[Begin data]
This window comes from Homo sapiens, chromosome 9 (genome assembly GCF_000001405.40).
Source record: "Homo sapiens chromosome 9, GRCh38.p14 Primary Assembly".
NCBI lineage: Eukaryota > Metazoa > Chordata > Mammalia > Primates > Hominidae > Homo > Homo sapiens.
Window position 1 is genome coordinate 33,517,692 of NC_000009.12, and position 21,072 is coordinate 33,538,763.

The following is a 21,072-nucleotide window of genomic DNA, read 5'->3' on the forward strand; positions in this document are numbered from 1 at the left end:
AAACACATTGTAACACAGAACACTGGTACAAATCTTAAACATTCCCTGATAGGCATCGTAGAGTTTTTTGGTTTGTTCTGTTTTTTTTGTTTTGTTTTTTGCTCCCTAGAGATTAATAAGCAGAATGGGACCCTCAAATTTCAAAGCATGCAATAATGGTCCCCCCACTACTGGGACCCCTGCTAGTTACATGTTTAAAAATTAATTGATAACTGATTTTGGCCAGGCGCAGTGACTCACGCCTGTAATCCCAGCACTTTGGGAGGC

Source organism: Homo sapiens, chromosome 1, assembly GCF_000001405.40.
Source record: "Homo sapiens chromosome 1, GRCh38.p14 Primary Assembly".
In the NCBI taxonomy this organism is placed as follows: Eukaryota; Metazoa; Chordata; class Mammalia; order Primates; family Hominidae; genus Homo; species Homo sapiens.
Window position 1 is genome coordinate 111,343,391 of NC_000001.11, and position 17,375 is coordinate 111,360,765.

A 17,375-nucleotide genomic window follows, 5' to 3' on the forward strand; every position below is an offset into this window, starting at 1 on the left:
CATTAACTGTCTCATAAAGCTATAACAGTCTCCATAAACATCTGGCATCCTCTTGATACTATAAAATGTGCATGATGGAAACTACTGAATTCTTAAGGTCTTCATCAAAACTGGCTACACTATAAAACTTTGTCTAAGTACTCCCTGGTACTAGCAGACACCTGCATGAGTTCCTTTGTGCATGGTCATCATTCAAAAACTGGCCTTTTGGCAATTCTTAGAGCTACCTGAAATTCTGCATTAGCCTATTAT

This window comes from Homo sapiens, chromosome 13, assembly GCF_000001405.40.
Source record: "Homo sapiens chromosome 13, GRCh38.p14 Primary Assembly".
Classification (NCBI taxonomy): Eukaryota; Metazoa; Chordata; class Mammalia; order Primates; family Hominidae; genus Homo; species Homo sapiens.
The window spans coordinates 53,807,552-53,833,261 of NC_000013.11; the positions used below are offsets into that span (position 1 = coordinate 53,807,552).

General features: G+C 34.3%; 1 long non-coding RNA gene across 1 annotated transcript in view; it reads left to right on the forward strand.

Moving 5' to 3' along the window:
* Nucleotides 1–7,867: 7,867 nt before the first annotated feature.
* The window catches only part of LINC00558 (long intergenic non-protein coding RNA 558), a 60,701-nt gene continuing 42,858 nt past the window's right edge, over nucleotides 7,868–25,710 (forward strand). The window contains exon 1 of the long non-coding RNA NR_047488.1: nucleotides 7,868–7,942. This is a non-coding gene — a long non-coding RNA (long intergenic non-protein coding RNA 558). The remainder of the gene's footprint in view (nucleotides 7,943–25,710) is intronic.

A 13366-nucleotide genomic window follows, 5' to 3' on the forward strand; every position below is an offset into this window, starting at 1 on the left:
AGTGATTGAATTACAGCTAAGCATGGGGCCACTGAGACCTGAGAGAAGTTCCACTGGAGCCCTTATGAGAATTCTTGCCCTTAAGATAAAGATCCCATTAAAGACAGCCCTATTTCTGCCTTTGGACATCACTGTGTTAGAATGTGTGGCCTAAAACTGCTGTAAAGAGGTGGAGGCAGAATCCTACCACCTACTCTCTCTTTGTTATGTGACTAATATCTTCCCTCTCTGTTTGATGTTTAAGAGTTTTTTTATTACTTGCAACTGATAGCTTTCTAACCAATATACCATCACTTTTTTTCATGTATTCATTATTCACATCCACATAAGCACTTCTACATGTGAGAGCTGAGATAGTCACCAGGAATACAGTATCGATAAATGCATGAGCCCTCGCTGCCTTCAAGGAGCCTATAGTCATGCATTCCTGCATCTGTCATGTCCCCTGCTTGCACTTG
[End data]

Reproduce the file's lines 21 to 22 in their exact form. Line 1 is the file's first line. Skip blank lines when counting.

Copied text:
A 13366-nucleotide genomic window follows, 5' to 3' on the forward strand; every position below is an offset into this window, starting at 1 on the left:
AGTGATTGAATTACAGCTAAGCATGGGGCCACTGAGACCTGAGAGAAGTTCCACTGGAGCCCTTATGAGAATTCTTGCCCTTAAGATAAAGATCCCATTAAAGACAGCCCTATTTCTGCCTTTGGACATCACTGTGTTAGAATGTGTGGCCTAAAACTGCTGTAAAGAGGTGGAGGCAGAATCCTACCACCTACTCTCTCTTTGTTATGTGACTAATATCTTCCCTCTCTGTTTGATGTTTAAGAGTTTTTTTATTACTTGCAACTGATAGCTTTCTAACCAATATACCATCACTTTTTTTCATGTATTCATTATTCACATCCACATAAGCACTTCTACATGTGAGAGCTGAGATAGTCACCAGGAATACAGTATCGATAAATGCATGAGCCCTCGCTGCCTTCAAGGAGCCTATAGTCATGCATTCCTGCATCTGTCATGTCCCCTGCTTGCACTTG